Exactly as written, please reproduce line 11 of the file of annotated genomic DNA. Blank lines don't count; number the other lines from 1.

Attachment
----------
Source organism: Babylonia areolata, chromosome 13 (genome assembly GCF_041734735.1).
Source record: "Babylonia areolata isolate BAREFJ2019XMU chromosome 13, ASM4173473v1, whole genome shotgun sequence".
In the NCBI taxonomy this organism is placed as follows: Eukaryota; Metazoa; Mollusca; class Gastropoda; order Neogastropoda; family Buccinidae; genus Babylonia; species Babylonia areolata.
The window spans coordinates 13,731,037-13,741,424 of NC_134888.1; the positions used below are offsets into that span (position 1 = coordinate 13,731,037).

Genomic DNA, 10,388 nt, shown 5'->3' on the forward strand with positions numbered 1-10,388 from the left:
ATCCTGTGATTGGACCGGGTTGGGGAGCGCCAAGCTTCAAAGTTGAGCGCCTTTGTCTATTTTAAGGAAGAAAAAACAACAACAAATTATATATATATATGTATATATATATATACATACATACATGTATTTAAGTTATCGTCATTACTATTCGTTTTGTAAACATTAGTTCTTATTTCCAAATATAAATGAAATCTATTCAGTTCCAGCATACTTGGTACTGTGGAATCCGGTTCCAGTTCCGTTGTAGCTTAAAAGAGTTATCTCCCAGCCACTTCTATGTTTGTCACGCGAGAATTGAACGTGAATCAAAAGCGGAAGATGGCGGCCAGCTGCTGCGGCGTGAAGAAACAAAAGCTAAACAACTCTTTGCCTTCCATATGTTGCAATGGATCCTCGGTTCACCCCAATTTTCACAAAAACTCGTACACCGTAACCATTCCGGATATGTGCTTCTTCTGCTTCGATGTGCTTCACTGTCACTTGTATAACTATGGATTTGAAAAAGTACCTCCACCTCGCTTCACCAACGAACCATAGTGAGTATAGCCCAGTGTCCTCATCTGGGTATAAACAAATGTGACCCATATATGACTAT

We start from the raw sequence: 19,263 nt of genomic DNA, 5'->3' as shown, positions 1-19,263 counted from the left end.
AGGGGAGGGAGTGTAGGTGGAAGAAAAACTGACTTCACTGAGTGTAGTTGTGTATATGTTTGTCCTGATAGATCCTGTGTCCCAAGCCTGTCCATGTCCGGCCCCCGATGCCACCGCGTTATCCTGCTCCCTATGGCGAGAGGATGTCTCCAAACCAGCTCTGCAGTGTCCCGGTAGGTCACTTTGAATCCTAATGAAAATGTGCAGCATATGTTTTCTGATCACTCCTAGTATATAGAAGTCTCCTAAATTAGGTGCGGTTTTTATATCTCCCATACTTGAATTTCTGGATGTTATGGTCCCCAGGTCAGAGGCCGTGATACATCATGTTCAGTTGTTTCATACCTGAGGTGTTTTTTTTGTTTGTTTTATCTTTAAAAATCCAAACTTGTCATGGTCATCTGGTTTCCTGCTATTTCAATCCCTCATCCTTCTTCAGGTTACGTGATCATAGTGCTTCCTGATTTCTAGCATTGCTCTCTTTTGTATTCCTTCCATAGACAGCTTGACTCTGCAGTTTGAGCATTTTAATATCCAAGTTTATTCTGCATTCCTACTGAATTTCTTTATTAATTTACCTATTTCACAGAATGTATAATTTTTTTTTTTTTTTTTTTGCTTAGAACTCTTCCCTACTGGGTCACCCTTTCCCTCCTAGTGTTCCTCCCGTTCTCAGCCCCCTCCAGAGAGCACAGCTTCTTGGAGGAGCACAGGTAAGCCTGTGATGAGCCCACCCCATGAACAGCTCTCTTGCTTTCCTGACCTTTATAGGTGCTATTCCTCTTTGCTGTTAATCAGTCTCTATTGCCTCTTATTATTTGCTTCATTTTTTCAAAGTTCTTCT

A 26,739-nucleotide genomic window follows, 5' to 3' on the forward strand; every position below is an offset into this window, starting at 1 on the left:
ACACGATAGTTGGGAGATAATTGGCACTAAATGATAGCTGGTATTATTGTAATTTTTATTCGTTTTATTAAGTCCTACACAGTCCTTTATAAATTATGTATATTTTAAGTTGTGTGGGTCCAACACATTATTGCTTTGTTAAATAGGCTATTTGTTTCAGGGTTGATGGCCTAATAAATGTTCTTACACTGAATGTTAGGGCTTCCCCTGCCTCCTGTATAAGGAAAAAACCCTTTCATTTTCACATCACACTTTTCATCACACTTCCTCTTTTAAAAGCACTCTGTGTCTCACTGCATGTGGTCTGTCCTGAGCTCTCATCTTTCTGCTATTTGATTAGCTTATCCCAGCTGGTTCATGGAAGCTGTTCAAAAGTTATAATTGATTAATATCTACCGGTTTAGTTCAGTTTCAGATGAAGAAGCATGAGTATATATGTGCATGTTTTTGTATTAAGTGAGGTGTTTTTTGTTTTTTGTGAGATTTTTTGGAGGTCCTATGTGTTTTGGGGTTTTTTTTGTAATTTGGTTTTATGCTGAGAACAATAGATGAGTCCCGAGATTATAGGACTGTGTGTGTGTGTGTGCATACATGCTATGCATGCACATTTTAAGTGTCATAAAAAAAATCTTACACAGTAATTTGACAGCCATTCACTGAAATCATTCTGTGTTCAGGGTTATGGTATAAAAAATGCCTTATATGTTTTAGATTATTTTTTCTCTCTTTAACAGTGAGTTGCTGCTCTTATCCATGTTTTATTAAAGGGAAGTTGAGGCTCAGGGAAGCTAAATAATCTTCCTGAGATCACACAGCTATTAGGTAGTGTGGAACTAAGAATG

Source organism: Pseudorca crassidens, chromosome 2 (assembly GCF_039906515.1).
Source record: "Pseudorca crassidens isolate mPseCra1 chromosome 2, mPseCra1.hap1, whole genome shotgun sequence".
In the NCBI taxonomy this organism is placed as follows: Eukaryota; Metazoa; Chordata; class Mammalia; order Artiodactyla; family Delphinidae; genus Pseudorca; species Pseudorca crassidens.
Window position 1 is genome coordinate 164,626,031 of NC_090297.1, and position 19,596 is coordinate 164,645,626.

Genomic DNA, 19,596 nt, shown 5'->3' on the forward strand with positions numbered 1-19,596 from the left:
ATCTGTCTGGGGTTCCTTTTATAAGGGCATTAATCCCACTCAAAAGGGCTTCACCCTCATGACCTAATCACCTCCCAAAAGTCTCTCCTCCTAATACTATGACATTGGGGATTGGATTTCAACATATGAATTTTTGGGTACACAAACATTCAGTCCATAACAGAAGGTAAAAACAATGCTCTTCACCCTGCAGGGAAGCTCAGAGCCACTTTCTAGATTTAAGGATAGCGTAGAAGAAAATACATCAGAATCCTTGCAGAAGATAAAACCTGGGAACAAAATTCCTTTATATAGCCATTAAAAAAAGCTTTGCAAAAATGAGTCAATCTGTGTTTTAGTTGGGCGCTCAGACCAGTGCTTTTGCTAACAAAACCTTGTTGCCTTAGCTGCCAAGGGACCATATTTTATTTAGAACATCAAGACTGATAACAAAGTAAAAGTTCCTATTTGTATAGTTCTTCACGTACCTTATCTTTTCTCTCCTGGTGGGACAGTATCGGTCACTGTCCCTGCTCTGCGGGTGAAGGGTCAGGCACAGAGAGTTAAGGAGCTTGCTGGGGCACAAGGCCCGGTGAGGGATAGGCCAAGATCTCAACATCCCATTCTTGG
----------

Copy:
Source organism: Pseudorca crassidens, chromosome 2 (assembly GCF_039906515.1).